Fiberglass brings a lot of advantages into boat building, however, the material is made at the same time as the structure of the product which means that the material isn’t complete until the cure cycle has finished and from there comes the need to control all the conditions that are crutial for the process. The three most important ingredients that are needed for the cure are heat, pressure, and vacuum. All three are mandatory for prepreg layups. Pressure and vacuum are known to work to always result in a better laminate. Pressure compacts the laminate, and so provides good consolidation and interlaminar bonds. Vacuum draws out volatiles and trapped air, and so resulting in a low void content. Both help to improve resin flow. The best fiberglassing method is a vacuum bag which is able to provide both pressure (up to 14.7 psi) and vacuum.
Bagging a Laminate
All laminates are bagged in essentially the same way. Once you know the basics, you can bag just about any structure. There are some tricks to handle complicated geometry, but the bags all look alike. You should follow the steps bellow to make a nice looking and functional product.
- Release Agent – Before you even start laying up the part, you apply a release agent to the tool. This may be a liquid release coating, a wax, or even a solid barrier such as Teflon tape.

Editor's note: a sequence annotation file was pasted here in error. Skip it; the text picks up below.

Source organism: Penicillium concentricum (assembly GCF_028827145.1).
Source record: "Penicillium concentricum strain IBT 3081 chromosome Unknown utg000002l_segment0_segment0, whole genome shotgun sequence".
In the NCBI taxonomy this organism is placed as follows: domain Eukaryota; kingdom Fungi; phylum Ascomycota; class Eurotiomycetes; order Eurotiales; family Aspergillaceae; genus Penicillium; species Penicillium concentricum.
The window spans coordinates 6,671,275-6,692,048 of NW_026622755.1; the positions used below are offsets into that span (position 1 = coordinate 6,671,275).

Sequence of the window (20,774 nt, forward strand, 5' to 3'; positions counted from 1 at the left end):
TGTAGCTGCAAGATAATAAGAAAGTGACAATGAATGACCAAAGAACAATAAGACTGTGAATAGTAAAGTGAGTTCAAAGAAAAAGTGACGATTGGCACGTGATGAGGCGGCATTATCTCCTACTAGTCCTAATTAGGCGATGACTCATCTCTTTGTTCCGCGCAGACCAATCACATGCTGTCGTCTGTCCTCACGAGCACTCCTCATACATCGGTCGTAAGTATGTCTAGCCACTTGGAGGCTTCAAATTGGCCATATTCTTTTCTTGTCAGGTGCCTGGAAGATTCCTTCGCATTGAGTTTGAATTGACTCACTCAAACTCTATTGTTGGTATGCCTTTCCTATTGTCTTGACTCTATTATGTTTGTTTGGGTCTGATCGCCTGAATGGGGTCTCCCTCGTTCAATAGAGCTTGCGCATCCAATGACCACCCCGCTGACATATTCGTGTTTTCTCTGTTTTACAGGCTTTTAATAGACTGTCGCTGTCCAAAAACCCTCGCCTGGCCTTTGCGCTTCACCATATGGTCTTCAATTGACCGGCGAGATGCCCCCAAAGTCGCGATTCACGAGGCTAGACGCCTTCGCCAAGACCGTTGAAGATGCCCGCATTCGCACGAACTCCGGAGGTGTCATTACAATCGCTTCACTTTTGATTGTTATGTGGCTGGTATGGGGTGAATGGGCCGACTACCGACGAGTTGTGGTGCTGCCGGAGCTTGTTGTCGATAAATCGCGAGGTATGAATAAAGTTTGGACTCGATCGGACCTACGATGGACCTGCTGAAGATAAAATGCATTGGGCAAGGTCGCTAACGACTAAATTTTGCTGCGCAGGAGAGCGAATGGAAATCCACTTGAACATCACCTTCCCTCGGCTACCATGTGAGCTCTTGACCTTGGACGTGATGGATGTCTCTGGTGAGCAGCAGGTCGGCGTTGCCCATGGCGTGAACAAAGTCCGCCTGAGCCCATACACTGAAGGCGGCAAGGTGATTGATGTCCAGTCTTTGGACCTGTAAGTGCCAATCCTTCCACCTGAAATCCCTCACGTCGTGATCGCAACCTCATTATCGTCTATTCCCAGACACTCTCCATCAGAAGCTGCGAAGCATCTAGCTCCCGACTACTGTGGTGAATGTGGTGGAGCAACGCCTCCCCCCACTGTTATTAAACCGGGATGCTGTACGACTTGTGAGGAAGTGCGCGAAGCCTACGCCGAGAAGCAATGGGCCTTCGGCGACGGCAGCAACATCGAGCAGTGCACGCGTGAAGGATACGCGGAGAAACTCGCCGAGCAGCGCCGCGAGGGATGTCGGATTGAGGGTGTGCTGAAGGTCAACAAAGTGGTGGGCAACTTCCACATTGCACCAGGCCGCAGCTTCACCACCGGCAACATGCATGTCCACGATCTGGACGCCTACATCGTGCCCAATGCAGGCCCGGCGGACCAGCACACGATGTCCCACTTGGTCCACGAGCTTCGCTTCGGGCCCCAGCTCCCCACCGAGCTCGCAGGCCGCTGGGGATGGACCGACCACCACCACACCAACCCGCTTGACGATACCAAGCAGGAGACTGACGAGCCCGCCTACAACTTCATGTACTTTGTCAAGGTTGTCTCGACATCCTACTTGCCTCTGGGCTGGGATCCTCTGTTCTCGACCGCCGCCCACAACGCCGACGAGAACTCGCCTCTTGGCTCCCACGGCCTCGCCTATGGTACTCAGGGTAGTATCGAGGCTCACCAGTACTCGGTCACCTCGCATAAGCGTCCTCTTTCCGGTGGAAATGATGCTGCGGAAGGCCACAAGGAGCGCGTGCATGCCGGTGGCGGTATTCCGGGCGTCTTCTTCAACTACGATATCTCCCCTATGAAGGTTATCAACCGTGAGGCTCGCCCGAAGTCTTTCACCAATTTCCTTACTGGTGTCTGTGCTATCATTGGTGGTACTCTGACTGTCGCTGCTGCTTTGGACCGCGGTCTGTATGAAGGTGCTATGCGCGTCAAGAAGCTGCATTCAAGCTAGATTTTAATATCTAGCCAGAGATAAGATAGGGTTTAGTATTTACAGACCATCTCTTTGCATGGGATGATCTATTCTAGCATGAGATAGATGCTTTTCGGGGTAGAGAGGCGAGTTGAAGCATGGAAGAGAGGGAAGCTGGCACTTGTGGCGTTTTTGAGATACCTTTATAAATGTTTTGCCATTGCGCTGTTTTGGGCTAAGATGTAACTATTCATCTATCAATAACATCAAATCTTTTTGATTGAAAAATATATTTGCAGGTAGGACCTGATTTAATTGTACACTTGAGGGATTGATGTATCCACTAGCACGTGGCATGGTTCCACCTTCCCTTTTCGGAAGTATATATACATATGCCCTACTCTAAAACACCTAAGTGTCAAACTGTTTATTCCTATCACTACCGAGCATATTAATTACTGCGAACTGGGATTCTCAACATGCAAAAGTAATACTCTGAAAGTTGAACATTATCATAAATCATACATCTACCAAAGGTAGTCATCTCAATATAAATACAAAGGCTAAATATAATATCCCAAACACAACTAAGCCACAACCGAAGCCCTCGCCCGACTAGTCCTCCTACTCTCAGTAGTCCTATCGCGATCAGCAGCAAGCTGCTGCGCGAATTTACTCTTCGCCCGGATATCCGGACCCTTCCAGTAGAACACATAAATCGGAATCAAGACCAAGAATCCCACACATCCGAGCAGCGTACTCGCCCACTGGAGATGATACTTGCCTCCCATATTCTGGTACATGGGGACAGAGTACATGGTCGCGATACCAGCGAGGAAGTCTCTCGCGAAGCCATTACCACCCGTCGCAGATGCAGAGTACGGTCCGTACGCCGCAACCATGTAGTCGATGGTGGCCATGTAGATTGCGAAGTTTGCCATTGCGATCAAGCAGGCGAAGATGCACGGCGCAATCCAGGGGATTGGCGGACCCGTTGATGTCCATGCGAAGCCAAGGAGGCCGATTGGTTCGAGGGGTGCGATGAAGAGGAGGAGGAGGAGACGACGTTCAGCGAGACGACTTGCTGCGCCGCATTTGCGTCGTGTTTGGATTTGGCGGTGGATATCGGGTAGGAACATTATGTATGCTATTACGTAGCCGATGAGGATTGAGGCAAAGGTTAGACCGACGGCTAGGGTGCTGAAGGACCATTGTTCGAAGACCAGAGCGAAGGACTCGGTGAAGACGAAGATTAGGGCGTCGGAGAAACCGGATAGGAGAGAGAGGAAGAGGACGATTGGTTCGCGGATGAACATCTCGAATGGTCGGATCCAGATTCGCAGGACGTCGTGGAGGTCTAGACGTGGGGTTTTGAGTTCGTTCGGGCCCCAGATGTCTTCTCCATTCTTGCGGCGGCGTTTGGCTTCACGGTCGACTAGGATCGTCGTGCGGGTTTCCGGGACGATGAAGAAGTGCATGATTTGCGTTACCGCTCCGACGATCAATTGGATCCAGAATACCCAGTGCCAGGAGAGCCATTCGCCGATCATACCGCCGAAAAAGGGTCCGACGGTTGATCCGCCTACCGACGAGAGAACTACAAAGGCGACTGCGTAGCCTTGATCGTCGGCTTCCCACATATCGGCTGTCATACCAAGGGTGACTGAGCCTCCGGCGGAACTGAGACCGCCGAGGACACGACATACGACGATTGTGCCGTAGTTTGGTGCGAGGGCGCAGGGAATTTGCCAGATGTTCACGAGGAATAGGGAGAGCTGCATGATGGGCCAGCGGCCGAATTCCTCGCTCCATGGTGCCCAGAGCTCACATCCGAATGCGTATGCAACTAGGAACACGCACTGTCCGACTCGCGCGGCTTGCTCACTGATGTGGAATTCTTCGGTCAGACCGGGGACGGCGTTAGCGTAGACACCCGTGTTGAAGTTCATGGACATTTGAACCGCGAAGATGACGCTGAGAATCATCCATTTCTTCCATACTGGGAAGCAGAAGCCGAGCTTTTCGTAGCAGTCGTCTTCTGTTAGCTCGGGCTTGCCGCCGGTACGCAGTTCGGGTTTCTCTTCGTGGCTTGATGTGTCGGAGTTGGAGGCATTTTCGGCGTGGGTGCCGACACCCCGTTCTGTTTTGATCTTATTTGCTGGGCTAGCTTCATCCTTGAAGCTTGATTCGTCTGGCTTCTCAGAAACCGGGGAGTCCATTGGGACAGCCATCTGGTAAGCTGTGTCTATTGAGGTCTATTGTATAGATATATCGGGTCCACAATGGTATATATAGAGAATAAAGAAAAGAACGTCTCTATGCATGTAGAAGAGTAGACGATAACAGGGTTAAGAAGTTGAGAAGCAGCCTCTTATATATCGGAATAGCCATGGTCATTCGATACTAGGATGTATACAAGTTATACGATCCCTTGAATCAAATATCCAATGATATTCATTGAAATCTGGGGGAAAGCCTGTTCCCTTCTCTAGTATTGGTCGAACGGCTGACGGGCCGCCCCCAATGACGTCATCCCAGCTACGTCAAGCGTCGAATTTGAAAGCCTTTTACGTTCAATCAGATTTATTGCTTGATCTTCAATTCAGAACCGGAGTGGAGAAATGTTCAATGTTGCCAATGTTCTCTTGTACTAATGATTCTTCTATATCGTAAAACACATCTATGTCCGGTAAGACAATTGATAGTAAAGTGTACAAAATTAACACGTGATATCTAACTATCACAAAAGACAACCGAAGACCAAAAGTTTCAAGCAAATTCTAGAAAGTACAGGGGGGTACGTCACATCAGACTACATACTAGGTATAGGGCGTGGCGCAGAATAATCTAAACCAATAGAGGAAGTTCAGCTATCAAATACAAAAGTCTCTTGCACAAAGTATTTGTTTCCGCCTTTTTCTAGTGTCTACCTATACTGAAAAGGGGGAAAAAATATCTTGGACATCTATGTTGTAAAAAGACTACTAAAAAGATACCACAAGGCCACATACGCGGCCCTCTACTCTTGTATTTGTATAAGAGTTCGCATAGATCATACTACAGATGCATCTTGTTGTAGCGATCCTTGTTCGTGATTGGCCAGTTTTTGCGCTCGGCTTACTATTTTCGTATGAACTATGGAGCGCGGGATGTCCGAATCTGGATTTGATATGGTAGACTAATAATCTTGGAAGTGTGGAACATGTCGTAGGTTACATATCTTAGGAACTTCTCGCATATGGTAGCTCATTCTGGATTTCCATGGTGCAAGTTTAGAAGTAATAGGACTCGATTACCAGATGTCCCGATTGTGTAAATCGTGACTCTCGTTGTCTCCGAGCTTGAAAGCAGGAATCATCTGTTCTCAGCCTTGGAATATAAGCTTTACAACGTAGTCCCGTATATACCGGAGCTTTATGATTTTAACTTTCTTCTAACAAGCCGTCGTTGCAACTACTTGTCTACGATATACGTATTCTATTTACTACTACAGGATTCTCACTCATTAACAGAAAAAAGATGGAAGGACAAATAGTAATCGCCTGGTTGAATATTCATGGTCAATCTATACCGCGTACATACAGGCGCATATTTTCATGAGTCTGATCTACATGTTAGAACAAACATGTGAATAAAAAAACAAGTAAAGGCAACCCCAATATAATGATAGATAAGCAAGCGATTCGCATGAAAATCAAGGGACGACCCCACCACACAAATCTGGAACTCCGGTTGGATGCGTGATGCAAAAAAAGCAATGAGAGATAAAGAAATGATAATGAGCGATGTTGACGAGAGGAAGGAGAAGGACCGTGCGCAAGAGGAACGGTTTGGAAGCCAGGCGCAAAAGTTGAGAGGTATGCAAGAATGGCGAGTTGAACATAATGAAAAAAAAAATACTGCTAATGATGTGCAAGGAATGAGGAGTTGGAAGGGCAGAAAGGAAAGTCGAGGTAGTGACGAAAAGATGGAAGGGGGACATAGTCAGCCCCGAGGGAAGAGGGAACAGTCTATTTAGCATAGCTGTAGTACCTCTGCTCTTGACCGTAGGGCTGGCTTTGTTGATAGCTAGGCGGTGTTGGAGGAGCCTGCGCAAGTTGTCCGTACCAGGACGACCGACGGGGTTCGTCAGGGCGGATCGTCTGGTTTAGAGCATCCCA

- Bag Sealant Tape – is a putty-like material which comes in rolls with a release paper on one side. You press the tape against the tool, leaving the release paper on until you are ready to apply the bag itself.
- Peel Ply – when the laminate is in place, it’s time to apply the bag. The first item to go down is a peel ply. Peel plies are a tightly woven fabric, often nylon, and impregnated with some type of release agent. The peel ply will stick to the laminate, but it will pull away without too much difficulty. Peel ply is optional. Most often it is used to give the laminate a rough, rather than smooth, finish.
- Release Film – after the peel ply comes a layer of release film. This is a thin plastic which has been treated so it won’t bond to the laminate. It is highly stretchable so it can conform to complex geometries.
- Bleeder and Breather – at least one layer of bleeder cloth goes above the release film. Bleeder is a thick, felt-like cloth. Its purpose is to absorb excess resin. The bleeder also acts as a breather, providing a continuous air path for pulling the vacuum. If the bag wrinkles against the hard laminate, it will trap air. The breather prevents this from happening. The breather must be thick enough so that it doesn’t become fully saturated with resin.
- Bag – the bag is the last item to be placed. It’s a relatively thick plastic layer, available in different amounts of conformability. The bag is usually applied along one edge at a time. Start at one corner and press the bag into the BST, removing the release paper from the tape as you move along the edge. Be careful not to get any wrinkles in the bag or it will leak. Make sure you remember to attach the vacuum port (not shown in the figure) before closing the bag. The base of the port goes inside the bag; cut a small cross in the bag for the attachment flange to fit through. If the tool has an area for the port, make sure there is a breather path from the port to the part. If the port goes on the part itself, put several layers of breather under the port to prevent print-through.